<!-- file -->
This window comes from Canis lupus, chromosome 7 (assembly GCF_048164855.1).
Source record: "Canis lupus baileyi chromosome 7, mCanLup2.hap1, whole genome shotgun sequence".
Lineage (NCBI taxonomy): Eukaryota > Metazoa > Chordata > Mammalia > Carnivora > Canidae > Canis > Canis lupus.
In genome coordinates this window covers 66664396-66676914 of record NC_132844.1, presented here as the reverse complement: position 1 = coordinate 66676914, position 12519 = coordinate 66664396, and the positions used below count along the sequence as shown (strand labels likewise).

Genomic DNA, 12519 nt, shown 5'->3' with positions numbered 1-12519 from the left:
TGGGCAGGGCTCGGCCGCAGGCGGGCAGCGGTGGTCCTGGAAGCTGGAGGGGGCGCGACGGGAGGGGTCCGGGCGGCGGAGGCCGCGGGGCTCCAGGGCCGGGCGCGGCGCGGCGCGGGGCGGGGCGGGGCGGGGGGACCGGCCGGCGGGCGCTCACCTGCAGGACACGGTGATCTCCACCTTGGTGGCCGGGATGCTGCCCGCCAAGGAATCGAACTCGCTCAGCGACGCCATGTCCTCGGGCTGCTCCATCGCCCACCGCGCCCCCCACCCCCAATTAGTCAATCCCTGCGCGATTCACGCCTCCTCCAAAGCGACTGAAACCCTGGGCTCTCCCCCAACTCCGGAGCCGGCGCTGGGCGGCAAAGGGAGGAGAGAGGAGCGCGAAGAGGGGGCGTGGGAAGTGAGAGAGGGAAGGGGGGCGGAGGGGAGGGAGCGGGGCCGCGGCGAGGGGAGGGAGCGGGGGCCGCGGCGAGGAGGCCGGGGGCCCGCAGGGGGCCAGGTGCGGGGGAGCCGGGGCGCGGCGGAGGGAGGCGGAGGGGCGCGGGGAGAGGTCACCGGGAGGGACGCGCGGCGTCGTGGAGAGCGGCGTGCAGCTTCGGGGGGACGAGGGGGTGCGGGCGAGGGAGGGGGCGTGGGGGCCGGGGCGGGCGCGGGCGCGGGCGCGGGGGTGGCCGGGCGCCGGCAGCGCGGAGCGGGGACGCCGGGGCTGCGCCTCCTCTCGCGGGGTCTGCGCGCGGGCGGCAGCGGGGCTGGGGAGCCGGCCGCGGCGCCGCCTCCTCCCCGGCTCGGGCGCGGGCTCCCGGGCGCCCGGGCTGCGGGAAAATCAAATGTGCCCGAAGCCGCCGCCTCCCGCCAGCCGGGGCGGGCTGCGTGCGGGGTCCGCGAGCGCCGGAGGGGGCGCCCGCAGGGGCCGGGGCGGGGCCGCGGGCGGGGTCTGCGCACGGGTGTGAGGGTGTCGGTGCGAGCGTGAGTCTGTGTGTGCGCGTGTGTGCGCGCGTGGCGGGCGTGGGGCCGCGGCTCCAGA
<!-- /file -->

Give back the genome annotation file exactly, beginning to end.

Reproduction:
This window comes from Canis lupus, chromosome 7 (assembly GCF_048164855.1).
Source record: "Canis lupus baileyi chromosome 7, mCanLup2.hap1, whole genome shotgun sequence".
Lineage (NCBI taxonomy): Eukaryota > Metazoa > Chordata > Mammalia > Carnivora > Canidae > Canis > Canis lupus.
In genome coordinates this window covers 66664396-66676914 of record NC_132844.1, presented here as the reverse complement: position 1 = coordinate 66676914, position 12519 = coordinate 66664396, and the positions used below count along the sequence as shown (strand labels likewise).

Genomic DNA, 12519 nt, shown 5'->3' with positions numbered 1-12519 from the left:
TGGGCAGGGCTCGGCCGCAGGCGGGCAGCGGTGGTCCTGGAAGCTGGAGGGGGCGCGACGGGAGGGGTCCGGGCGGCGGAGGCCGCGGGGCTCCAGGGCCGGGCGCGGCGCGGCGCGGGGCGGGGCGGGGCGGGGGGACCGGCCGGCGGGCGCTCACCTGCAGGACACGGTGATCTCCACCTTGGTGGCCGGGATGCTGCCCGCCAAGGAATCGAACTCGCTCAGCGACGCCATGTCCTCGGGCTGCTCCATCGCCCACCGCGCCCCCCACCCCCAATTAGTCAATCCCTGCGCGATTCACGCCTCCTCCAAAGCGACTGAAACCCTGGGCTCTCCCCCAACTCCGGAGCCGGCGCTGGGCGGCAAAGGGAGGAGAGAGGAGCGCGAAGAGGGGGCGTGGGAAGTGAGAGAGGGAAGGGGGGCGGAGGGGAGGGAGCGGGGCCGCGGCGAGGGGAGGGAGCGGGGGCCGCGGCGAGGAGGCCGGGGGCCCGCAGGGGGCCAGGTGCGGGGGAGCCGGGGCGCGGCGGAGGGAGGCGGAGGGGCGCGGGGAGAGGTCACCGGGAGGGACGCGCGGCGTCGTGGAGAGCGGCGTGCAGCTTCGGGGGGACGAGGGGGTGCGGGCGAGGGAGGGGGCGTGGGGGCCGGGGCGGGCGCGGGCGCGGGCGCGGGGGTGGCCGGGCGCCGGCAGCGCGGAGCGGGGACGCCGGGGCTGCGCCTCCTCTCGCGGGGTCTGCGCGCGGGCGGCAGCGGGGCTGGGGAGCCGGCCGCGGCGCCGCCTCCTCCCCGGCTCGGGCGCGGGCTCCCGGGCGCCCGGGCTGCGGGAAAATCAAATGTGCCCGAAGCCGCCGCCTCCCGCCAGCCGGGGCGGGCTGCGTGCGGGGTCCGCGAGCGCCGGAGGGGGCGCCCGCAGGGGCCGGGGCGGGGCCGCGGGCGGGGTCTGCGCACGGGTGTGAGGGTGTCGGTGCGAGCGTGAGTCTGTGTGTGCGCGTGTGTGCGCGCGTGGCGGGCGTGGGGCCGCGGCTCCAGA